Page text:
In the U.S., "kielbasa" can be bought in most Polish stores all over the USA which may be unsmoked ("fresh") or fully or partly smoked.

Polish sandwich is a sandwich with kielbasa, a pickle spear, sauerkraut and mustard on rye bread.

Canada Edit

In Canada, varieties typical of Poland, Ukraine, and elsewhere are available in supermarkets, and more specific varieties can be found in specialty shops. This type of sausage is particularly associated with the Prairie Provinces, where the Slavic cultural presence is particularly strong. The world's largest display model of a Ukrainian sausage is a roadside attraction in Mundare, Alberta, the home of Stawnichy's Meat Processing.[9][10]

Hungary Edit

Main article: KolbászKolbász is the Hungarian word for sausage. Hungarian cuisine produces a vast number of types of sausages. The most common smoked Hungarian sausages are Gyulai Kolbász, Csabai Kolbász, Csemege Kolbász, Házi Kolbász, Cserkész Kolbász, lightly smoked, like Debreceni Kolbász (or Debrecener) and Lecsókolbász, a spicy sausage made specifically for serving as part of the dish Lecsó, a vegetable stew with peppers and tomatoes. Hungarian boiled sausages are called "Hurka", Liver Sausage, "Májas", and Blood Sausage, "Véres". The main ingredient is liver and rice, or blood and rice. Spices, pepper, and salt are added.

Czech Republic and Slovakia Edit

Klobása is the Czech and Slovak word for sausage.

Ukraine Edit

In Ukraine "kovbasa" is properly pronounced [kowbɑˈsɑ], but in English is usually pronounced /ˈkʌbəsɑː/

Elsewhere Edit

Similar sausages are found in other Slavic nations as well, notably Russia (spelled "колбаса", i.e. "kolbasa"), the Czech Republic (spelled "klobása", or regionally "klobás"), Slovakia (spelled "klobása") and Slovenia (spelled "klobása"). In Bosnia and Herzegovina, Croatia, Montenegro, and Serbia, this sausage is called "kobasica", while in Macedonia it's called "kolbas".

In Iran, the sausages are referred to as Kalbas (Ka'l-BUS) (Persian: کالباس).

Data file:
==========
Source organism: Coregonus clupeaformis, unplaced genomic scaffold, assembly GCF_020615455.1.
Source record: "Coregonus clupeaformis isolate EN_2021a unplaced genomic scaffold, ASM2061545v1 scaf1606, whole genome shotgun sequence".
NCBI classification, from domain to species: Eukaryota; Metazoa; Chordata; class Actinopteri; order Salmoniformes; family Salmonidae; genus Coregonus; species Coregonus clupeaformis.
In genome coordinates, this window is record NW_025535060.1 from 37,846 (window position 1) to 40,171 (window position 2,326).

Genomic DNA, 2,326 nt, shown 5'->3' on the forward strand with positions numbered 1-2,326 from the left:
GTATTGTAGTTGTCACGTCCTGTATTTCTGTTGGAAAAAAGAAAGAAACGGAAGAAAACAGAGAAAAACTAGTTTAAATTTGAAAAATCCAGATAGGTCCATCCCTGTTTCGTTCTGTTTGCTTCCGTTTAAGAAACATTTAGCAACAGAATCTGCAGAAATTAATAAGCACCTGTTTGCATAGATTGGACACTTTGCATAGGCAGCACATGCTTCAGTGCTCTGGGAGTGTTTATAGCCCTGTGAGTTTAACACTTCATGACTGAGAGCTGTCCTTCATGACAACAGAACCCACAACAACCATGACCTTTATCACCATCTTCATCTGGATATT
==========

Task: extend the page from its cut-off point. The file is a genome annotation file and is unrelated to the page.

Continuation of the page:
See alsoEdit

References Edit

  1. Barber, Katherine (Fall 2006). "Anyone for a Kubasa on a Calabrese?". Tabaret (University of Ottawa). Retrieved 2010-09-22. 
  2. The Canadian Oxford Dictionary has headwords for the Canadian usage kubasa, as well as the Albertan kubie and kubie burger, for kubasa dogs and burgers, respectively. These have been made popular by Stawnichy's Meat Processing of Mundare who have been making Ukrainian-style sausage for several decades and have a variety of 'Kubie'- derived patties and cutlettes. See also this article
  3. Polish Ministry of Agriculture and Rural Development - Kie?basa Lisiecka info (Polish) (Accessed 1/Nov/2010)
  4. EU Directory of PGI/PDO/TSG - Kie?basa Lisiecka profile (Accessed 1/Nov/2010)
  5. Marianski, Stanley; Maria?ski, Miroslaw; Gebarowski (2009). "4 - Polish Sausages Classification". Polish Sausages, Authentic Recipes and Instructions. Bookmagic. pp. 67–70. ISBN 9780982426722. Retrieved 22 September 2010. 
  6. Strybel, Robert; Strybel, Maria (2005). Polish Heritage Cookery. Hippocrene Books. pp. 772–795. ISBN 9780781811248.,+meat+curing+%26+smoking#v=onepage&q=Sausage%20making%2C%20meat%20curing%20%26%20smoking&f=false. Retrieved 22 September 2010. 
  7. Strybel, Robert (2003). Polish Holiday Cookery. Hippocrene Books. pp. 115–117. ISBN 9780781809948. Retrieved 22 September 2010. 
  8. Webb, Lois Sinaiko (2002). Multicultural Cookbook of Life-Cycle Celebrations. Greenwood Publishing. pp. 227–228. ISBN 9781573562904. Retrieved 22 September 2010. 
  9. "Mundare Sausage Index Page". Retrieved 2010-09-22. 
  10. "Giant Sausage - Town of Mundare". Retrieved 2010-09-22. 

External links Edit